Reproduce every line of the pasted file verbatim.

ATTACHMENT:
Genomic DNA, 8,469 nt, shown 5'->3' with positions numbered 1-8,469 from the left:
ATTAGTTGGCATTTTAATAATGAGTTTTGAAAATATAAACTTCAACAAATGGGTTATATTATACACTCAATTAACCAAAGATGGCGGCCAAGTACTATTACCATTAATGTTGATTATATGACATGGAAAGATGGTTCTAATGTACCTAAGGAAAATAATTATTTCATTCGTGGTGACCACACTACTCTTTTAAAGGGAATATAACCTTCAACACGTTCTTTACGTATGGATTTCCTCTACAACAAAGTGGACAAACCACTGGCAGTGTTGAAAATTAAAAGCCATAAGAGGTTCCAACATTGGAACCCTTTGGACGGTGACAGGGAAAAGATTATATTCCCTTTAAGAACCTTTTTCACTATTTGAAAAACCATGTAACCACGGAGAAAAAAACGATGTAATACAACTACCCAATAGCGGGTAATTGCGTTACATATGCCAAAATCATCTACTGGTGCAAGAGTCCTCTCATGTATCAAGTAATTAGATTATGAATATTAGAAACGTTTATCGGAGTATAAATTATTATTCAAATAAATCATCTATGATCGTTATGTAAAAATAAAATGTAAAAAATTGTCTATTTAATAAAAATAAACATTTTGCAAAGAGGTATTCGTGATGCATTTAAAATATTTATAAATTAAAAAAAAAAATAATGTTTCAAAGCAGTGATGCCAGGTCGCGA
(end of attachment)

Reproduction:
Genomic DNA, 8,469 nt, shown 5'->3' with positions numbered 1-8,469 from the left:
ATTAGTTGGCATTTTAATAATGAGTTTTGAAAATATAAACTTCAACAAATGGGTTATATTATACACTCAATTAACCAAAGATGGCGGCCAAGTACTATTACCATTAATGTTGATTATATGACATGGAAAGATGGTTCTAATGTACCTAAGGAAAATAATTATTTCATTCGTGGTGACCACACTACTCTTTTAAAGGGAATATAACCTTCAACACGTTCTTTACGTATGGATTTCCTCTACAACAAAGTGGACAAACCACTGGCAGTGTTGAAAATTAAAAGCCATAAGAGGTTCCAACATTGGAACCCTTTGGACGGTGACAGGGAAAAGATTATATTCCCTTTAAGAACCTTTTTCACTATTTGAAAAACCATGTAACCACGGAGAAAAAAACGATGTAATACAACTACCCAATAGCGGGTAATTGCGTTACATATGCCAAAATCATCTACTGGTGCAAGAGTCCTCTCATGTATCAAGTAATTAGATTATGAATATTAGAAACGTTTATCGGAGTATAAATTATTATTCAAATAAATCATCTATGATCGTTATGTAAAAATAAAATGTAAAAAATTGTCTATTTAATAAAAATAAACATTTTGCAAAGAGGTATTCGTGATGCATTTAAAATATTTATAAATTAAAAAAAAAAATAATGTTTCAAAGCAGTGATGCCAGGTCGCGA